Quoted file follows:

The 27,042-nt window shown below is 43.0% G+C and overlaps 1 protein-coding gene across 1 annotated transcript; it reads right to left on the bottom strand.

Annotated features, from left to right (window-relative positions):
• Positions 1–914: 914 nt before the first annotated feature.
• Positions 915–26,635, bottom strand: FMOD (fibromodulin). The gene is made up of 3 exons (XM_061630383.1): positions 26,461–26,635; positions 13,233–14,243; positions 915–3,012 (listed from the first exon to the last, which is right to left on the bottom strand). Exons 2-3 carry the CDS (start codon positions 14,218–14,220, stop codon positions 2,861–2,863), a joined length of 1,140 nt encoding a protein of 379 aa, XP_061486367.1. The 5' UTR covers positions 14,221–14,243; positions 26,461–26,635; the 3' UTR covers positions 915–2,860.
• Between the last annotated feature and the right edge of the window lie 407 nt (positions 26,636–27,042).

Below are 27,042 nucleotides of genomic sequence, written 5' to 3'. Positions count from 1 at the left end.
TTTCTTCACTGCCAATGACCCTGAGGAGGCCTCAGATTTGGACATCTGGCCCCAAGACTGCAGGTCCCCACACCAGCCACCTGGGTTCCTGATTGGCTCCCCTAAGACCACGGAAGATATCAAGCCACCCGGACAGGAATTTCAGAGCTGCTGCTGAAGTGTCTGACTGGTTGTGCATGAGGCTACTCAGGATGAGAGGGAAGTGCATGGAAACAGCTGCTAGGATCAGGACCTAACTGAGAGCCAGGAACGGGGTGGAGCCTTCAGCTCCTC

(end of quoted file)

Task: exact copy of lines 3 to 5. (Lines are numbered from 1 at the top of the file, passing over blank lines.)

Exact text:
• Positions 1–914: 914 nt before the first annotated feature.
• Positions 915–26,635, bottom strand: FMOD (fibromodulin). The gene is made up of 3 exons (XM_061630383.1): positions 26,461–26,635; positions 13,233–14,243; positions 915–3,012 (listed from the first exon to the last, which is right to left on the bottom strand). Exons 2-3 carry the CDS (start codon positions 14,218–14,220, stop codon positions 2,861–2,863), a joined length of 1,140 nt encoding a protein of 379 aa, XP_061486367.1. The 5' UTR covers positions 14,221–14,243; positions 26,461–26,635; the 3' UTR covers positions 915–2,860.
• Between the last annotated feature and the right edge of the window lie 407 nt (positions 26,636–27,042).